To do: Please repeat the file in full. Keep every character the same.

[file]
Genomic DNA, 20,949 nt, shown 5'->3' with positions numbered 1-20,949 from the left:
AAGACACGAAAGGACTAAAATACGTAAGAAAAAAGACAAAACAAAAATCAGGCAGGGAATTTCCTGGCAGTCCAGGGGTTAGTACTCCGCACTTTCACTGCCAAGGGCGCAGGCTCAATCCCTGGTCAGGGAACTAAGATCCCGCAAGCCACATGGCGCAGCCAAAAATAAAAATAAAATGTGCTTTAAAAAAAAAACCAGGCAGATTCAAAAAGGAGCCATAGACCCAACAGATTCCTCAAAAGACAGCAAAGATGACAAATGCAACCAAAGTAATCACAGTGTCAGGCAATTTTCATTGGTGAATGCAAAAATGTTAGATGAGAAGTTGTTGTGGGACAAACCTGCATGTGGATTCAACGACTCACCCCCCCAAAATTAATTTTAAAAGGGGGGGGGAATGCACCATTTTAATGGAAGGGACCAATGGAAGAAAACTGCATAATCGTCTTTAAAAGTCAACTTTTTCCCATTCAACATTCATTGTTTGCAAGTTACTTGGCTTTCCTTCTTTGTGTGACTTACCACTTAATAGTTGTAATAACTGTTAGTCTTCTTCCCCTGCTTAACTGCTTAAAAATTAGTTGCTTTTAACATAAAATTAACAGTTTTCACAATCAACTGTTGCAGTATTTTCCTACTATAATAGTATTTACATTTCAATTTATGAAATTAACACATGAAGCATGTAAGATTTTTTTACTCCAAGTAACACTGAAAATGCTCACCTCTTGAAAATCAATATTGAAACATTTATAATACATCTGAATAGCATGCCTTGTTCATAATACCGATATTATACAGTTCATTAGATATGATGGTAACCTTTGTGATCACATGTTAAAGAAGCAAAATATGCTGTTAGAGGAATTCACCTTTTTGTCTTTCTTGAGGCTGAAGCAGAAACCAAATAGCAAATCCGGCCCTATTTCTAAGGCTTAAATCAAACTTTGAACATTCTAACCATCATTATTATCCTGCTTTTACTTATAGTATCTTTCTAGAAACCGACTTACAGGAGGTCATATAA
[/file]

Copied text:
Genomic DNA, 20,949 nt, shown 5'->3' with positions numbered 1-20,949 from the left:
AAGACACGAAAGGACTAAAATACGTAAGAAAAAAGACAAAACAAAAATCAGGCAGGGAATTTCCTGGCAGTCCAGGGGTTAGTACTCCGCACTTTCACTGCCAAGGGCGCAGGCTCAATCCCTGGTCAGGGAACTAAGATCCCGCAAGCCACATGGCGCAGCCAAAAATAAAAATAAAATGTGCTTTAAAAAAAAAACCAGGCAGATTCAAAAAGGAGCCATAGACCCAACAGATTCCTCAAAAGACAGCAAAGATGACAAATGCAACCAAAGTAATCACAGTGTCAGGCAATTTTCATTGGTGAATGCAAAAATGTTAGATGAGAAGTTGTTGTGGGACAAACCTGCATGTGGATTCAACGACTCACCCCCCCAAAATTAATTTTAAAAGGGGGGGGGAATGCACCATTTTAATGGAAGGGACCAATGGAAGAAAACTGCATAATCGTCTTTAAAAGTCAACTTTTTCCCATTCAACATTCATTGTTTGCAAGTTACTTGGCTTTCCTTCTTTGTGTGACTTACCACTTAATAGTTGTAATAACTGTTAGTCTTCTTCCCCTGCTTAACTGCTTAAAAATTAGTTGCTTTTAACATAAAATTAACAGTTTTCACAATCAACTGTTGCAGTATTTTCCTACTATAATAGTATTTACATTTCAATTTATGAAATTAACACATGAAGCATGTAAGATTTTTTTACTCCAAGTAACACTGAAAATGCTCACCTCTTGAAAATCAATATTGAAACATTTATAATACATCTGAATAGCATGCCTTGTTCATAATACCGATATTATACAGTTCATTAGATATGATGGTAACCTTTGTGATCACATGTTAAAGAAGCAAAATATGCTGTTAGAGGAATTCACCTTTTTGTCTTTCTTGAGGCTGAAGCAGAAACCAAATAGCAAATCCGGCCCTATTTCTAAGGCTTAAATCAAACTTTGAACATTCTAACCATCATTATTATCCTGCTTTTACTTATAGTATCTTTCTAGAAACCGACTTACAGGAGGTCATATAA